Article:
The 2012 drought that struck Iowa and the rest of the Corn Belt this summer has grown worse, raising more concern about the 2013 crop growing season. According to the latest U.S. Drought Monitor map released by the National Weather Service on October 4, the epicenter of the drought has moved westward from Indiana and Illinois and is now in Iowa.
The map shows that as of last week, 75.3% of the state of Iowa was in extreme drought, up from 65.8% a week ago. State climatologist Harry Hillaker with the Iowa Department of Agriculture says to be effective in replenishing soil moisture in the top 5 feet of soil, rains need to fall by December 1, 2012. That's about when the usual freezing of Iowa's soils occurs for winter. After the ground freezes hard, rainfall and melting snow run off the fields instead of soaking into the fields.
"Moisture generally runs off of frozen ground," notes Hillaker. "The clock is ticking. We need some rain soon to build up the supply of reserve moisture in the subsoil for use by next year's crops."
Iowa's rainfall for 2012 through September is running 9.12 inches below normal
The cool front that dropped temperatures into the low 50-degree range late last week failed to bring much rain to the state. There were a few sprinkles in areas of Iowa but "the state's drought is persisting during the fall season, which is a crucial time to start to get some rain to replenish the soils that have been dried out by hot, dry weather we had this past summer," notes Hillaker.
Iowa's rainfall through the end of September totaled 20.57 inches which is 9.12 inches short of the 29.69 inches that's normal through the first nine months of the year. The 9.12 inch moisture deficit is the eighth largest on record in Iowa history, says Hillaker.
Despite the continuing dry conditions, Iowa is still likely to top the total rainfall of the last severe drought, which was 1988, when just 21.65 inches fell during the entire year. Iowa's normal annual precipitation is 35.27 for the statewide average.
USDA estimate for 2012 crop yields and production to be released October 11
In Illinois which has suffered all summer, only the northwest corner of that state is now in the "severe" drought category, and the rest of the state is merely rated "dry," according to the latest drought map. The crop-crippling drought through June, July and August has hurt the corn crop in that state, normally the No. 2 producer behind Iowa, and has left it with a corn crop that last week was rated by USDA as 75% poor to very poor. Iowa's corn crop last week was rated 47% poor to very poor.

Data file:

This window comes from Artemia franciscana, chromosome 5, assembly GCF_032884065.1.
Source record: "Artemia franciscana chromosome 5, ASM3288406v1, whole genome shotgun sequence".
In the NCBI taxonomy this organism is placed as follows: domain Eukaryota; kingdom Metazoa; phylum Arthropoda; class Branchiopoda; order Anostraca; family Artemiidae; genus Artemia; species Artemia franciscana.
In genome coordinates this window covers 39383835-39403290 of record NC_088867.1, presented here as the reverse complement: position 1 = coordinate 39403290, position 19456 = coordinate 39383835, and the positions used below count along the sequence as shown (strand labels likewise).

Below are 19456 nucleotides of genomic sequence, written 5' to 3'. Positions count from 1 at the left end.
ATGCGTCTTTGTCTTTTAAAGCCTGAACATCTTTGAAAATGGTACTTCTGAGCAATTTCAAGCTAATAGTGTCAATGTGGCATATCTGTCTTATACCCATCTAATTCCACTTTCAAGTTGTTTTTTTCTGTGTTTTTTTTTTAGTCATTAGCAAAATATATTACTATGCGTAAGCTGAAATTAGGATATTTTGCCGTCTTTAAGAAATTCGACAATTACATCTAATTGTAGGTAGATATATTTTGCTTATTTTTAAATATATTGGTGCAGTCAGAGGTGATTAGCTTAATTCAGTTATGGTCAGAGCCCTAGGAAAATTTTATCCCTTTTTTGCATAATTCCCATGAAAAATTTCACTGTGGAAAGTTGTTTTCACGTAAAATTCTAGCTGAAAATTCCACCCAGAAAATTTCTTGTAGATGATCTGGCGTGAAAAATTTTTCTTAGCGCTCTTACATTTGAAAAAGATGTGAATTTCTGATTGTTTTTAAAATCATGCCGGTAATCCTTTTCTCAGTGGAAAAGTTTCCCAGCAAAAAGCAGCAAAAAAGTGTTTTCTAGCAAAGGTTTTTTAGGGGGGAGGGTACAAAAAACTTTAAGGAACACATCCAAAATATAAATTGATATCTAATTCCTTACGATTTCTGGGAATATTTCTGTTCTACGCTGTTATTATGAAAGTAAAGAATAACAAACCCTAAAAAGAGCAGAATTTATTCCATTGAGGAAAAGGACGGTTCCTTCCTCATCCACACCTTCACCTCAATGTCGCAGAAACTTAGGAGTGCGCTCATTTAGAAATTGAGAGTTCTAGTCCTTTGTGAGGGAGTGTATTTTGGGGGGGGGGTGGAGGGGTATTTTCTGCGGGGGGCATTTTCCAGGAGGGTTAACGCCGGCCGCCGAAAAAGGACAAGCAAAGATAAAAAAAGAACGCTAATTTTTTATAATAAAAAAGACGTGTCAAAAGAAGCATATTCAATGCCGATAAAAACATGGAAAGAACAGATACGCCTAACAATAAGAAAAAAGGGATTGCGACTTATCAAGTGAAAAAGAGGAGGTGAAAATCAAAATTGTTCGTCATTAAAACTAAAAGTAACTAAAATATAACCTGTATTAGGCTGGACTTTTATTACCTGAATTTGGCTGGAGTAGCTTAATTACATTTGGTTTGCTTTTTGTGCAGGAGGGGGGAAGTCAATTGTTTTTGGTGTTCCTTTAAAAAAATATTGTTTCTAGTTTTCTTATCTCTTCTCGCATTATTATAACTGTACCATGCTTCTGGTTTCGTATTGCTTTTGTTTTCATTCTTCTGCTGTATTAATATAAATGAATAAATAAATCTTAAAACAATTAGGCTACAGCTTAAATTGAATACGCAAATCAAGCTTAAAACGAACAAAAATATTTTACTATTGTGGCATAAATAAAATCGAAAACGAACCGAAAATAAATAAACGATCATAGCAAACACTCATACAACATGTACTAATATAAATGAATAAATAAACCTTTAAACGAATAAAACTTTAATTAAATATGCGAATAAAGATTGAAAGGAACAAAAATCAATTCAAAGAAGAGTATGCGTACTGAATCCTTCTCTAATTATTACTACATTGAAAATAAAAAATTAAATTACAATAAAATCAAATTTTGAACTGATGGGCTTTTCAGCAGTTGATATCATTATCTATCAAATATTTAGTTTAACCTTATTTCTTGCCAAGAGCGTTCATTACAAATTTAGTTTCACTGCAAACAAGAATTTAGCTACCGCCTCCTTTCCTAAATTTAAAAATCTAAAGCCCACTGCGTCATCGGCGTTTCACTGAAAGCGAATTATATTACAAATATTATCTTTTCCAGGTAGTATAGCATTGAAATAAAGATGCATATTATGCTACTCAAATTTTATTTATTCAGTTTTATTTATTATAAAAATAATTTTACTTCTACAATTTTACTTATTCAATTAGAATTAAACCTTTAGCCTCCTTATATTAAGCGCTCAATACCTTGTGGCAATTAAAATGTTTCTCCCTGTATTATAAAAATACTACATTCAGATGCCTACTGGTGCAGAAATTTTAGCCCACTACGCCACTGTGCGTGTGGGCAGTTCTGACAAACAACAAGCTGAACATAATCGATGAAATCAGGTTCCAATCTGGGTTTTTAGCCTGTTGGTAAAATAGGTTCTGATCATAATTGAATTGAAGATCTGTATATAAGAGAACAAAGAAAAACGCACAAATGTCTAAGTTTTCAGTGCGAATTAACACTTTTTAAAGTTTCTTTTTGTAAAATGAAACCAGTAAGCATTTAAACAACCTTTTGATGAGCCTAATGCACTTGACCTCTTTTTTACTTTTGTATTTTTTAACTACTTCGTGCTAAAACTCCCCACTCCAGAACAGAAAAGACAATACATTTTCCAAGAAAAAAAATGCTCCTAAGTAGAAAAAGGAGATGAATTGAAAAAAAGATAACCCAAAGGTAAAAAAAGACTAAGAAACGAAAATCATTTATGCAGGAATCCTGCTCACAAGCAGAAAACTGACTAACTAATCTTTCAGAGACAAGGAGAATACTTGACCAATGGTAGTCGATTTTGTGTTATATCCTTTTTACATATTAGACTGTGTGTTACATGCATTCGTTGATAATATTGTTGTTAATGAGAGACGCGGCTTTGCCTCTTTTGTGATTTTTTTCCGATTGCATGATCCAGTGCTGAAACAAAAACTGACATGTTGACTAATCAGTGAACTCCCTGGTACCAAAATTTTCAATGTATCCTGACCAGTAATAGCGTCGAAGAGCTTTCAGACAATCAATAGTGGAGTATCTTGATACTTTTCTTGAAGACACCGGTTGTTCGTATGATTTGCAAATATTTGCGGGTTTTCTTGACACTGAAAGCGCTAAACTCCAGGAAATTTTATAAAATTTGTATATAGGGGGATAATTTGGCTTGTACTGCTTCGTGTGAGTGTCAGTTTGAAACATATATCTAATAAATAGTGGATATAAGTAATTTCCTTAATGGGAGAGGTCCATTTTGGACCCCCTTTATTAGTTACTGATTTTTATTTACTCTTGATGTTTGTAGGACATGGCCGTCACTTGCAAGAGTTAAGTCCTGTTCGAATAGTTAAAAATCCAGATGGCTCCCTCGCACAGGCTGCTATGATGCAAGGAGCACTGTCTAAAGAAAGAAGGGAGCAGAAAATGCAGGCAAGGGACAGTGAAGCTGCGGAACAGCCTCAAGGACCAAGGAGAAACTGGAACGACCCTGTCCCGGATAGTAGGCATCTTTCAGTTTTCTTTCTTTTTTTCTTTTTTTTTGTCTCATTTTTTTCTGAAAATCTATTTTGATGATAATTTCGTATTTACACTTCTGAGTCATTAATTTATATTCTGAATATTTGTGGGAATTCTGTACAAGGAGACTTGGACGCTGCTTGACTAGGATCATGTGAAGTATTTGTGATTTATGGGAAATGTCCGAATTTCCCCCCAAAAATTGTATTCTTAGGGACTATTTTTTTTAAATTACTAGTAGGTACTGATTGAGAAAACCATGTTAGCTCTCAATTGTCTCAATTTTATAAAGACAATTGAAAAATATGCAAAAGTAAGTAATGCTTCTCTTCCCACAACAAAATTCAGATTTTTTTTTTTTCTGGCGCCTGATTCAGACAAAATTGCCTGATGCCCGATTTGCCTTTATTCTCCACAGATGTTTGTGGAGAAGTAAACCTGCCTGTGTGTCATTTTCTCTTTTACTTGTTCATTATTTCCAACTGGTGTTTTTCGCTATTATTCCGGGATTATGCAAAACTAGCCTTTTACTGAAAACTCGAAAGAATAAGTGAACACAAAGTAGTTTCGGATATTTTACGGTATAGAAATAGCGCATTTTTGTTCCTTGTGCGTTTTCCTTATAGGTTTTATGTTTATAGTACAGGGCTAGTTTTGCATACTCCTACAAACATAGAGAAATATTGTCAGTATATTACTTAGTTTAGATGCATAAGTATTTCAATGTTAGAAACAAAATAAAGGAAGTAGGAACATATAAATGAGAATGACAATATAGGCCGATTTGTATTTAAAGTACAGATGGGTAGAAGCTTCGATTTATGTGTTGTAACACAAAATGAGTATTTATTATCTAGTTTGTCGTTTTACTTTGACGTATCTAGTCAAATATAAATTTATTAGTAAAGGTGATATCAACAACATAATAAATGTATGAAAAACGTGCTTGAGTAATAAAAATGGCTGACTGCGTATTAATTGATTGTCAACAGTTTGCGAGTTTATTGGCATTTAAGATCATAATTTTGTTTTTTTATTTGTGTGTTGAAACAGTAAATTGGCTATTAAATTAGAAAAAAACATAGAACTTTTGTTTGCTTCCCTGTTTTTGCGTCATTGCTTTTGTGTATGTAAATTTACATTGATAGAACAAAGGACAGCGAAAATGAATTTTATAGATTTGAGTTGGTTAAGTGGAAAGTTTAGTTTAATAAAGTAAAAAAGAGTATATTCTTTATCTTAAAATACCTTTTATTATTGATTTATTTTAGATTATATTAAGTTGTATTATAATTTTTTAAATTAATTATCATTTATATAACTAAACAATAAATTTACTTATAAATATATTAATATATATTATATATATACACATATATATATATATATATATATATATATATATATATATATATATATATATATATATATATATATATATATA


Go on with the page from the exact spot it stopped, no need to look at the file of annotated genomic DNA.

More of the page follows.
USDA's next monthly crop production report will be released October 11 and will give an update on the official yield estimates for corn and soybeans for the U.S. and for individual states. The October Crop Production Report is based on in-the-field surveys conducted around October 1 by USDA enumerators. Despite the continuing drought, farmers in some areas of Iowa say they are pleasantly surprised this fall, as corn and soybean yields in some of their fields are turning out to be better than they expected, considering how hot and dry it was in July and August.
The commodity consulting firm FCStone last week estimated total U.S. corn production for 2012 at 10.824 billion bushels, with a yield average of 123.9 bushels per acre. That projection is a better forecast than USDA's September estimate for a national corn yield of 122.8 bushels per acre and a production 10.727 billion bushels. FC Stone estimated soybean yields for the U.S. last week at 38.2 bushels per acre with a total crop size of 2.849 billion bushels. USDA in its September report estimated the U.S. soybean average yield at 35.3 bushels per acre and production at 2.634 billion bushels for 2012.
Meanwhile, looking ahead to next year's crop, "We definitely need a recharge on soil moisture statewide, and we need it soon," says Roger Elmore, an Iowa State University Extension agronomist.